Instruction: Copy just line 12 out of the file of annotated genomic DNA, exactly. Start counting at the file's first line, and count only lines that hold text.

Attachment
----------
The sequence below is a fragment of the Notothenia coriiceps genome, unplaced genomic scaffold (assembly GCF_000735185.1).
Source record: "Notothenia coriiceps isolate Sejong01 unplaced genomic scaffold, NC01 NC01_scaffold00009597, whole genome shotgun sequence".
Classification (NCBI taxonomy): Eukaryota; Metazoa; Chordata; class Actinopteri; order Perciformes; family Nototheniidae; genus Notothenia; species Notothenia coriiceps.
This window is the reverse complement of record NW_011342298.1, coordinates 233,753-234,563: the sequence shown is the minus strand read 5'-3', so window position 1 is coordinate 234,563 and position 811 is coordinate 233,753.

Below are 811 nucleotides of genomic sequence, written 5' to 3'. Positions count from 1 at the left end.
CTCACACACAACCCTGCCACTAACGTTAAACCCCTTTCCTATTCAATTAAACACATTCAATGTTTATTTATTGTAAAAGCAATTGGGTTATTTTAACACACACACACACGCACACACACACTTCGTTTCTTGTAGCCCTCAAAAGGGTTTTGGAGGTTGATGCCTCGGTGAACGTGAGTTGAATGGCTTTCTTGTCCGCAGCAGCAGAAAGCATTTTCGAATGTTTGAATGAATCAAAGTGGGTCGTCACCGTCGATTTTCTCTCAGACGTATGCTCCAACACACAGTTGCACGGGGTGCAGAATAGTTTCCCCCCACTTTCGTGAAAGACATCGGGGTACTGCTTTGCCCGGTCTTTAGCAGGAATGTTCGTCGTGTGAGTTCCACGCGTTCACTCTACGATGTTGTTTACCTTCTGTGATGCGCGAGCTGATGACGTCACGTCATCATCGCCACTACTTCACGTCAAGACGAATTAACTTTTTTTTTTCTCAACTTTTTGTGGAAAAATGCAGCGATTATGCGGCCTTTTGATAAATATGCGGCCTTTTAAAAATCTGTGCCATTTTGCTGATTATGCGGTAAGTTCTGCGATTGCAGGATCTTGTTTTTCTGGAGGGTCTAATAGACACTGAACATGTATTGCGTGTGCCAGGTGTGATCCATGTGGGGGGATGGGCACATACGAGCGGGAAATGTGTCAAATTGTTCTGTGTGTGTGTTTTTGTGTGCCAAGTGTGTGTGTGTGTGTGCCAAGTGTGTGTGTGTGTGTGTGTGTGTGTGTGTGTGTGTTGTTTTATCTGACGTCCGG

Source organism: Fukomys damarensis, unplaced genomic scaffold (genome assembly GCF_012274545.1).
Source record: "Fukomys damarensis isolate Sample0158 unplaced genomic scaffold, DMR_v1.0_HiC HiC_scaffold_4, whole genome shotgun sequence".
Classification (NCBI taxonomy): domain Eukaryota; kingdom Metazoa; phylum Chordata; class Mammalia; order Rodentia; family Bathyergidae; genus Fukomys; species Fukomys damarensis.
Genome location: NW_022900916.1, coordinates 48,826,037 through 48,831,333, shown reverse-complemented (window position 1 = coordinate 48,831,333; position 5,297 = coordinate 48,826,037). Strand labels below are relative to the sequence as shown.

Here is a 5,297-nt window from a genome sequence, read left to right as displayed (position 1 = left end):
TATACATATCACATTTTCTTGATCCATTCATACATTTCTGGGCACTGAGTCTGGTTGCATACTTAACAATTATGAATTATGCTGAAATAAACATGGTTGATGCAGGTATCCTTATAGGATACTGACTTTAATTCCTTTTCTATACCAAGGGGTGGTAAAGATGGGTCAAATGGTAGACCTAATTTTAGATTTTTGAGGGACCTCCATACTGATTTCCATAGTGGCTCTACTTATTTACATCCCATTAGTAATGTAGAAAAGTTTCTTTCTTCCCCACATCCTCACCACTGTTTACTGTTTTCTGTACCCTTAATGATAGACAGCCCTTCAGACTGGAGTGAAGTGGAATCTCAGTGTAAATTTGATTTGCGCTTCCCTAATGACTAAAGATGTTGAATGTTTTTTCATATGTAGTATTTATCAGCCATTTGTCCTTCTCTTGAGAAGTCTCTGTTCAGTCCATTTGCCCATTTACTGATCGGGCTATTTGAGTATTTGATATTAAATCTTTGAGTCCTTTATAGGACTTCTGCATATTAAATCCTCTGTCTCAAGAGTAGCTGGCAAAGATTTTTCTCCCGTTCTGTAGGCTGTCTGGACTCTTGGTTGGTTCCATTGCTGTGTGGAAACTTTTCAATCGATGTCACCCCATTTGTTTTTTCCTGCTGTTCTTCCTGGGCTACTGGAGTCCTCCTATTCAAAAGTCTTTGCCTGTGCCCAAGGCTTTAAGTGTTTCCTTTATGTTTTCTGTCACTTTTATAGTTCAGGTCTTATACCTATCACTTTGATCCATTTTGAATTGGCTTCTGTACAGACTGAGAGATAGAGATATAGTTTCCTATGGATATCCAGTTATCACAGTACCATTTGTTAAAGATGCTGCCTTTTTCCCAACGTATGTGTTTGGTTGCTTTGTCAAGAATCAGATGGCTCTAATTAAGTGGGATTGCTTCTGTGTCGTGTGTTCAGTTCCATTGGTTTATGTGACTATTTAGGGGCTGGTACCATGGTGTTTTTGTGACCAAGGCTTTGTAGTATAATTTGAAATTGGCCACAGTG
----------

TATACATATCACATTTTCTTGATCCATTCATACATTTCTGGGCACTGAGTCTGGTTGCATACTTAACAATTATGAATTATGCTGAAATAAACATGGTTGATGCAGGTATCCTTATAGGATACTGACTTTAATTCCTTTTCTATACCAAGGGGTGGTAAAGATGGGTCAAATGGTAGACCTAATTTTAGATTTTTGAGGGACCTCCATACTGATTTCCATAGTGGCTCTACTTATTTACATCCCATTAGTAATGTAGAAAAGTTTCTTTCTTCCCCACATCCTCACCACTGTTTACTGTTTTCTGTACCCTTAATGATAGACAGCCCTTCAGACTGGAGTGAAGTGGAATCTCAGTGTAAATTTGATTTGCGCTTCCCTAATGACTAAAGATGTTGAATGTTTTTTCATATGTAGTATTTATCAGCCATTTGTCCTTCTCTTGAGAAGTCTCTGTTCAGTCCATTTGCCCATTTACTGATCGGGCTATTTGAGTATTTGATATTAAATCTTTGAGTCCTTTATAGGACTTCTGCATATTAAATCCTCTGTCTCAAGAGTAGCTGGCAAAGATTTTTCTCCCGTTCTGTAGGCTGTCTGGACTCTTGGTTGGTTCCATTGCTGTGTGGAAACTTTTCAATCGATGTCACCCCATTTGTTTTTTCCTGCTGTTCTTCCTGGGCTACTGGAGTCCTCCTATTCAAAAGTCTTTGCCTGTGCCCAAGGCTTTAAGTGTTTCCTTTATGTTTTCTGTCACTTTTATAGTTCAGGTCTTATACCTATCACTTTGATCCATTTTGAATTGGCTTCTGTACAGACTGAGAGATAGAGATATAGTTTCCTATGGATATCCAGTTATCACAGTACCATTTGTTAAAGATGCTGCCTTTTTCCCAACGTATGTGTTTGGTTGCTTTGTCAAGAATCAGATGGCTCTAATTAAGTGGGATTGCTTCTGTGTCGTGTGTTCAGTTCCATTGGTTTATGTGACTATTTAGGGGCTGGTACCATGGTGTTTTTGTGACCAAGGCTTTGTAGTATAATTTGAAATTGGCCACAGTG